why use a zero fret ?

Discussion in 'Luthier's Corner' started by Blues Daddy, Sep 2, 2020.

  1. Blues Daddy

    Blues Daddy

    Jul 1, 2016
    So, I'm curious about an instrument with a 'zero fret'. I've seen them for years and more often on non-bass instruments (acoustic guitars and mandolins . . . in fact, I have a very playable mando hanging on my wall with a zero fret that's a full 6mm from the nut)


    I've always assumed that the purpose for using a zero fret was because for some reason the design of the fretboard and placement of the nut was not accurate for the actual proper scale of the instrument (string length to the bridge) ... and/or it was easier to make the scale accurate by adding a zero fret where the nut would otherwise be (???). Not being a luthier myself, I recognize that my "guess" may be missing the mark (so to speak) about how and when a zero fret is built into the design of an instrument. In my own observations/experience it has appeared mostly on 'off brand' instruments and not seen typically on big name brands.

    I saw an add for a bass on CL that included the following line in the description: "Neck is straight as an arrow, low action with no buzz, and has perfect intonation due to the zero fret design." So, I'm wondering if there is a distinct advantage to using a zero fret (to achieve consistent perfect intonation) verses a build design that relies instead on the nut-to-bridge string length like all of my Fender, Gibson, Epiphone, and G&L instruments do?

    The zero fret on this bass appears to be touching the nut and may actually be lower in height than the nut (?) Here are some pics and specs (and an audio link! - pretty good ad):


    Built by Sabi Guitars. This is a prototype model design of the bass featuring some of the best woods and hardware from around the world! This bass was inspired by some of my favorite basses I’ve played over the years. This bass is truly a one of a kind beast that nails all kinds of different tones. Musicman, Pbass, Jazz Bass, it can do it all!
    Weight: 7.94 lbs
    Body Material: Ultra Light Weight Swamp Ash
    Body Finish: 2k Polyurethane
    Body Shape: Custom
    Neck Material: Roasted Maple
    Fingerboard Material: Roasted Maple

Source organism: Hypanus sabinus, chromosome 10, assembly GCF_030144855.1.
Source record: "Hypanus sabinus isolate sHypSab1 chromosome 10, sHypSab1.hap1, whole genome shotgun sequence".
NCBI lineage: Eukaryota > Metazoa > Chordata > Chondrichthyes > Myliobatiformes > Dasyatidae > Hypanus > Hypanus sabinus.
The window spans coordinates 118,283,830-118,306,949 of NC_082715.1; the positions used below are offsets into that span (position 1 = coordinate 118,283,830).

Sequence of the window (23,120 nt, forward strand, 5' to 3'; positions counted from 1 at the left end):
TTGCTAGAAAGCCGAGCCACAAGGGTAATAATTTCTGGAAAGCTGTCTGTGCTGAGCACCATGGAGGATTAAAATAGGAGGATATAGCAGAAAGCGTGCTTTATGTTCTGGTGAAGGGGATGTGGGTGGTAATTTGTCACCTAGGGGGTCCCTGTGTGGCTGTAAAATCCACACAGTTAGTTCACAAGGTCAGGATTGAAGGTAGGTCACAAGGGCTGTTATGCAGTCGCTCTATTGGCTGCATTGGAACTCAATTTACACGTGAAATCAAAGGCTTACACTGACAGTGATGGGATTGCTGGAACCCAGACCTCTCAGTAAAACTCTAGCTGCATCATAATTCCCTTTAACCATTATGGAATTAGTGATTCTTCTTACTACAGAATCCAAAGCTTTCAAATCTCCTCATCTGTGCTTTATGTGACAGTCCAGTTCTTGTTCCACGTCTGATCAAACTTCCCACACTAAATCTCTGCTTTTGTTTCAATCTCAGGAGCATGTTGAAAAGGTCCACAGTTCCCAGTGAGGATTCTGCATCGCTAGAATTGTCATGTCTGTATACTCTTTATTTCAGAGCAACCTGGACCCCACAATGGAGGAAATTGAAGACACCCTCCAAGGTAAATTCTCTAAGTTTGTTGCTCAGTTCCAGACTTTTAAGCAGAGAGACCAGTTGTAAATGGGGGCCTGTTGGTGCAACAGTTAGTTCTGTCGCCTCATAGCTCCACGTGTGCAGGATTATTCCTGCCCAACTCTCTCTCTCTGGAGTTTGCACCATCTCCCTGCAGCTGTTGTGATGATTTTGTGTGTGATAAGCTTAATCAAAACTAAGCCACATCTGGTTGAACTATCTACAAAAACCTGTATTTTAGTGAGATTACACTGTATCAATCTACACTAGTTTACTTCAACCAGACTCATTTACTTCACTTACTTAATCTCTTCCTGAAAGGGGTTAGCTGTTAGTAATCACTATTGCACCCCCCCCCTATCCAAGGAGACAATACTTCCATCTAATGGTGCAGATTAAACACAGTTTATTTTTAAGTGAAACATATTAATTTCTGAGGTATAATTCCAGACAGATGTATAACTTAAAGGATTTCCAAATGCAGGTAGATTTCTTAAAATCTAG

Neck Finish: True Oil
    Neck Shape: Standard Jazz Bass .872-.975
    Scale Length: 34inch
    String Spacing: 19mm
    Fingerboard Radius: 9.5" (24.13cm)
    Number of Frets: 21
    Fret Size: Stainless 6230
    Nut Material: Bone with Zero Fret
    Nut Width: 38mm Jazz Bass
    Position Inlays: Black dots
    Truss Rod: Standard with 2 stiffening bars
    Bridge Pickup: Aguilar 4M
    Neck Pickup: Aguilar 4j-HC
    Preamp: Bass Mods Mini Pre
    Controls: Master Volume (Push/Pull for Active/Passive), Blend, Mids (Pull for bright), Bass/Treble, Side Jack Mount.
    Bridge: Fender Deluxe bridge with saddle grooves
    Hardware Finish: Chrome
    Tuning Machines: Grover mini 20:1 ratio
    Pickguard: 3mm black acrylic
    Control Knobs: Tele Dome Style
    $850 OBO
    Audio Link:

    So, please share your thoughts and knowledge about zero frets, I'm curious. Thanks.
    dkelley likes this.
  2. This is a highly debated subject. I suggest checking out this -

    And this -

    ....and then deciding for yourself.
    Gilmourisgod and Ruknrole like this.
  3. two fingers

    two fingers Opinionated blowhard. But not mad about it. Gold Supporting Member

    Feb 7, 2005
    Eastern NC USA
    I always though that it was so the open strings'notes don't sound any different from fingered/fretted notes.
  4. 5tring


    Sep 16, 2018
    That’s what I’ve always assumed
    Charlzm likes this.
  5. Bruce Johnson

    Bruce Johnson Commercial User

    Feb 4, 2011
    Fillmore, CA
    Professional Luthier
    There are a lot of old threads here on TalkBass about zero frets; why use them, what they do, how they should be trimmed, etc.

    Here's a quick post of mine on one of those threads from 2018:

    Yep. I use zero frets in all the fretted basses that I build, for the reasons mentioned above. They even out the tone between open and fretted notes, and it's a little easier to get the string height just right. I use a taller size fretwire for the zero fret, and then trim it down to 0.010" higher than the other frets. The reasons why it needs to be taller than the others have been argued out ad nauseum on some other threads.

    On my fretless basses, I use an ebony "zero block". It's a block of cross-grain ebony that's also cut to 0.010" higher than the surface of the fingerboard. Same reasons.

    Why don't the big manufacturers use zero frets? Because 1.) Leo didn't use them, so they can't be any good; 2.) It would cost more; and 3.) Most customers wouldn't notice the difference unless you pointed it out to them.?